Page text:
Just before the holidays, however, something odd seemed to come over Sam, and in the last week of January, he missed three days of work, his first absences since he started working there near the end of July, 1902.
His happy disposition seemed to vanish almost overnight and his face took on a blank, far-away look, unaware of his surroundings as he stared off into space. His last two letters to his mother in New Paris, a town about 40 miles north of Hamilton in Preble County, near Richmond, Ind., had a “tone of discontent” about the marriage.
A Family Quarrel
Saturday was always Sam’s busiest day as he had to move enough coal to get the large brewing company through Sunday so that he could have a day off. He worked hard that day, and no one noticed anything out of the ordinary in his behavior or demeanor. If anything, he may even have been a little more jolly than usual of late, joking around a little with some of the other fellows as he put his horse away before going home.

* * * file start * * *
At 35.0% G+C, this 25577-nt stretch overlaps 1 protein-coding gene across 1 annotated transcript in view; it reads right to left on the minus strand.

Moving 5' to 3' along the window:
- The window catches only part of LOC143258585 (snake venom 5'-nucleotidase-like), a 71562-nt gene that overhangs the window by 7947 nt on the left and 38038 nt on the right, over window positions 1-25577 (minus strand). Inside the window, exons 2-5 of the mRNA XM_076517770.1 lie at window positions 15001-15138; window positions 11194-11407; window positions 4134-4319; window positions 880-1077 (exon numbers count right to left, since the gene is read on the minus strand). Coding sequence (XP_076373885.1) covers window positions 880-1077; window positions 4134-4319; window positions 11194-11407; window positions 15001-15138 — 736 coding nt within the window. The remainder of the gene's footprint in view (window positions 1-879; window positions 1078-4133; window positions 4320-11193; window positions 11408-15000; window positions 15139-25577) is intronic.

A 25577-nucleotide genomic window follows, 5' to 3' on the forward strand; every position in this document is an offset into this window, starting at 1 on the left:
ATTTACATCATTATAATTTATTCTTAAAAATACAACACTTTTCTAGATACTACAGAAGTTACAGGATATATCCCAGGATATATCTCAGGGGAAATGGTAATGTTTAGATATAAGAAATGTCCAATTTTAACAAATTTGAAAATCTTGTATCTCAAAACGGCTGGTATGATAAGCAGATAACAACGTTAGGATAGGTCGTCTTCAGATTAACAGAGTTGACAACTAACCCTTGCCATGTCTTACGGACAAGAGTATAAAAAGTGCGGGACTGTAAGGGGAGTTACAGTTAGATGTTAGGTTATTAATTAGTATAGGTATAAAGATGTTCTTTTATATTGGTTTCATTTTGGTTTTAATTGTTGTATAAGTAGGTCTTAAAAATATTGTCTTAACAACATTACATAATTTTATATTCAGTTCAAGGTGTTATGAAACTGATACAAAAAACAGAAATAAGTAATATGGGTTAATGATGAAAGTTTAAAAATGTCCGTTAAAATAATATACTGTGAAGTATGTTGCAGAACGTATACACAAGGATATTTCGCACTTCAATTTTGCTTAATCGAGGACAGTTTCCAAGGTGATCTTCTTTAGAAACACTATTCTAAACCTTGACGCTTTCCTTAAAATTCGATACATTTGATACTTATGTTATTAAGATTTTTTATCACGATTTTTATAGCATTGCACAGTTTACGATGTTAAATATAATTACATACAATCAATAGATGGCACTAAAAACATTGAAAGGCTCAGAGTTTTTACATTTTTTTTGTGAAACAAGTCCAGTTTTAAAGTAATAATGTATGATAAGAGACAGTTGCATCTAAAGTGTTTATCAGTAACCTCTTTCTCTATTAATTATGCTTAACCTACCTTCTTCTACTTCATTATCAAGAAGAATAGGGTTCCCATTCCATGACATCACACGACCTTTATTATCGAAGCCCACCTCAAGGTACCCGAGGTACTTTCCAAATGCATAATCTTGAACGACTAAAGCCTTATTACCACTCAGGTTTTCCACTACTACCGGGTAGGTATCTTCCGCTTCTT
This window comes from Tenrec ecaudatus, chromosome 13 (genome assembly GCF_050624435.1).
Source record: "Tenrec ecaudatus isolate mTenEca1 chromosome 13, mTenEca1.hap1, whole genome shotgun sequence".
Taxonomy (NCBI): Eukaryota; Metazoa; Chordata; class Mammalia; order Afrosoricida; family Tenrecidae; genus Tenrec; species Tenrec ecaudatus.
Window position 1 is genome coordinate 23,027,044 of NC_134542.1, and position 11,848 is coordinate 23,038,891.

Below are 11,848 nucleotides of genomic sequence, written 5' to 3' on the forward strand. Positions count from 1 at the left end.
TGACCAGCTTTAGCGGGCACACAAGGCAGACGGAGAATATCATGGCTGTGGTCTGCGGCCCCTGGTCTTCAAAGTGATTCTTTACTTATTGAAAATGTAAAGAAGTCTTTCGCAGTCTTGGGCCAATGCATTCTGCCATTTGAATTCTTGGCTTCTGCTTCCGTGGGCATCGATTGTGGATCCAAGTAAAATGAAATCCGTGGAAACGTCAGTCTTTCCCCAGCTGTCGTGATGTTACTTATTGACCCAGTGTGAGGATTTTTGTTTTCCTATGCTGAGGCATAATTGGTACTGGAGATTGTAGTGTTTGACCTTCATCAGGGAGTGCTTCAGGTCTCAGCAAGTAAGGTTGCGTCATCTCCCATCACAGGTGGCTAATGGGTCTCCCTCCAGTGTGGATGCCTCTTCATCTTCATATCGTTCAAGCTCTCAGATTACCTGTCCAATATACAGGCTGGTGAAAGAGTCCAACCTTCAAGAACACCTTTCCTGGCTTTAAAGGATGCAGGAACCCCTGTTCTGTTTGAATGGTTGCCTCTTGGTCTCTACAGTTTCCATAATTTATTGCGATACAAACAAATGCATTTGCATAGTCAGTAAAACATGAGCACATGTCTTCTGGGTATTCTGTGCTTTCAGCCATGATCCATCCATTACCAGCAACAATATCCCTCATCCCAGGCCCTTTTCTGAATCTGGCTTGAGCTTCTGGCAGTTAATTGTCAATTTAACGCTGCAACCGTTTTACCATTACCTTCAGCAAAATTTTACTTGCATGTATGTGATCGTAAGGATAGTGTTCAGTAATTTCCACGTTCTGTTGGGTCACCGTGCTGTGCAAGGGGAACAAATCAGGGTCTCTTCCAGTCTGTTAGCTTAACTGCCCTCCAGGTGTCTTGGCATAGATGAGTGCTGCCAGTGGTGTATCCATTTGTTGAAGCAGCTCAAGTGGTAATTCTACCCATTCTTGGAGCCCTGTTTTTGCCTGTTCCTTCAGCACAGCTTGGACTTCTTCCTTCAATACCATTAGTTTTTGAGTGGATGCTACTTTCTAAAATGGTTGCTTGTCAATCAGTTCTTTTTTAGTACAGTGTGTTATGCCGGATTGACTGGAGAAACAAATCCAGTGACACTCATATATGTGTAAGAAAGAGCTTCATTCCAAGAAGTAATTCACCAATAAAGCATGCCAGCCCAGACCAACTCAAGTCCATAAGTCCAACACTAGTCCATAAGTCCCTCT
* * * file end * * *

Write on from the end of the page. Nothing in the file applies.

He read the story of Ada Geiger’s murder in the newspaper while he ate his supper, and in the course of the evening, Bertha’s mother Mary and her other half-brother Clarence, who lived on Chestnut Street a few blocks away, dropped by. When Mary asked Bertha if she wanted to accompany her to Pleasant Ridge on the following Wednesday to visit her other daughter, Elizabeth, and her husband, William Hill.
The invitation touched a sore spot with Sam, him being a jealous fellow and loving his wife more than is healthy. He didn’t like her to go away from the house, even to run an errand. And he especially didn’t like her going to see her sister as he was particularly jealous of her husband, William Hill. He’d rather take a trip to Indiana to visit his relatives there, he said.